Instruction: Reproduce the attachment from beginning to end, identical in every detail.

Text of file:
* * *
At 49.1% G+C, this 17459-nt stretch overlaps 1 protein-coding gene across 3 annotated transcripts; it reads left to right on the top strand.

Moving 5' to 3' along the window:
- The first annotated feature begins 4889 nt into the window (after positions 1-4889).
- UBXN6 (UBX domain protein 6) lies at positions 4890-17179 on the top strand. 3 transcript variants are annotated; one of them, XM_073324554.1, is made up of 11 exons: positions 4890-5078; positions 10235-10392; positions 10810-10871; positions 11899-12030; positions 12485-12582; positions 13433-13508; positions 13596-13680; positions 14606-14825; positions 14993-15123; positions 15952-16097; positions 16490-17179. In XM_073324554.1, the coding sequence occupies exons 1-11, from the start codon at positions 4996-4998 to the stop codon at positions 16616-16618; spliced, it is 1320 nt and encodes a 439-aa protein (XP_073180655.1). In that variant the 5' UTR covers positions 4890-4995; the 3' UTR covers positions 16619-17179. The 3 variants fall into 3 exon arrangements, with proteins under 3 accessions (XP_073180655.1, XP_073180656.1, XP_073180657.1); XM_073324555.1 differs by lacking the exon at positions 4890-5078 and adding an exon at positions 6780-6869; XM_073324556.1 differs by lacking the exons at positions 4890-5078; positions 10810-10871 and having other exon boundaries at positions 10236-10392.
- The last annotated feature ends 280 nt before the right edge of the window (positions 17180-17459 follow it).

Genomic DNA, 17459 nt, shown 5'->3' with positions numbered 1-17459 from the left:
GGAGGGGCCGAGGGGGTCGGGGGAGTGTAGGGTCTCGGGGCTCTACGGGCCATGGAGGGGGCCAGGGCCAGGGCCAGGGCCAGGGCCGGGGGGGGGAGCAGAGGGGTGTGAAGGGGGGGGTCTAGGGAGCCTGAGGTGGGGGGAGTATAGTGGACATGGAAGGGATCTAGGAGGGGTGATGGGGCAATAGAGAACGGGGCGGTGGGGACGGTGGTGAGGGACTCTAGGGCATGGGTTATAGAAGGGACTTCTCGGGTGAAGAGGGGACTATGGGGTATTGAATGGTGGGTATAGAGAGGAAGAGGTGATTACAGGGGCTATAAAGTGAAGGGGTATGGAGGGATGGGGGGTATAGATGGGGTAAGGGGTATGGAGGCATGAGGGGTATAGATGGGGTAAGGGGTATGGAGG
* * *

At 49.1% G+C, this 17459-nt stretch overlaps 1 protein-coding gene across 3 annotated transcripts; it reads left to right on the top strand.

Moving 5' to 3' along the window:
- The first annotated feature begins 4889 nt into the window (after positions 1-4889).
- UBXN6 (UBX domain protein 6) lies at positions 4890-17179 on the top strand. 3 transcript variants are annotated; one of them, XM_073324554.1, is made up of 11 exons: positions 4890-5078; positions 10235-10392; positions 10810-10871; positions 11899-12030; positions 12485-12582; positions 13433-13508; positions 13596-13680; positions 14606-14825; positions 14993-15123; positions 15952-16097; positions 16490-17179. In XM_073324554.1, the coding sequence occupies exons 1-11, from the start codon at positions 4996-4998 to the stop codon at positions 16616-16618; spliced, it is 1320 nt and encodes a 439-aa protein (XP_073180655.1). In that variant the 5' UTR covers positions 4890-4995; the 3' UTR covers positions 16619-17179. The 3 variants fall into 3 exon arrangements, with proteins under 3 accessions (XP_073180655.1, XP_073180656.1, XP_073180657.1); XM_073324555.1 differs by lacking the exon at positions 4890-5078 and adding an exon at positions 6780-6869; XM_073324556.1 differs by lacking the exons at positions 4890-5078; positions 10810-10871 and having other exon boundaries at positions 10236-10392.
- The last annotated feature ends 280 nt before the right edge of the window (positions 17180-17459 follow it).

Genomic DNA, 17459 nt, shown 5'->3' with positions numbered 1-17459 from the left:
GGAGGGGCCGAGGGGGTCGGGGGAGTGTAGGGTCTCGGGGCTCTACGGGCCATGGAGGGGGCCAGGGCCAGGGCCAGGGCCAGGGCCGGGGGGGGGAGCAGAGGGGTGTGAAGGGGGGGGTCTAGGGAGCCTGAGGTGGGGGGAGTATAGTGGACATGGAAGGGATCTAGGAGGGGTGATGGGGCAATAGAGAACGGGGCGGTGGGGACGGTGGTGAGGGACTCTAGGGCATGGGTTATAGAAGGGACTTCTCGGGTGAAGAGGGGACTATGGGGTATTGAATGGTGGGTATAGAGAGGAAGAGGTGATTACAGGGGCTATAAAGTGAAGGGGTATGGAGGGATGGGGGGTATAGATGGGGTAAGGGGTATGGAGGCATGAGGGGTATAGATGGGGTAAGGGGTATGGAGG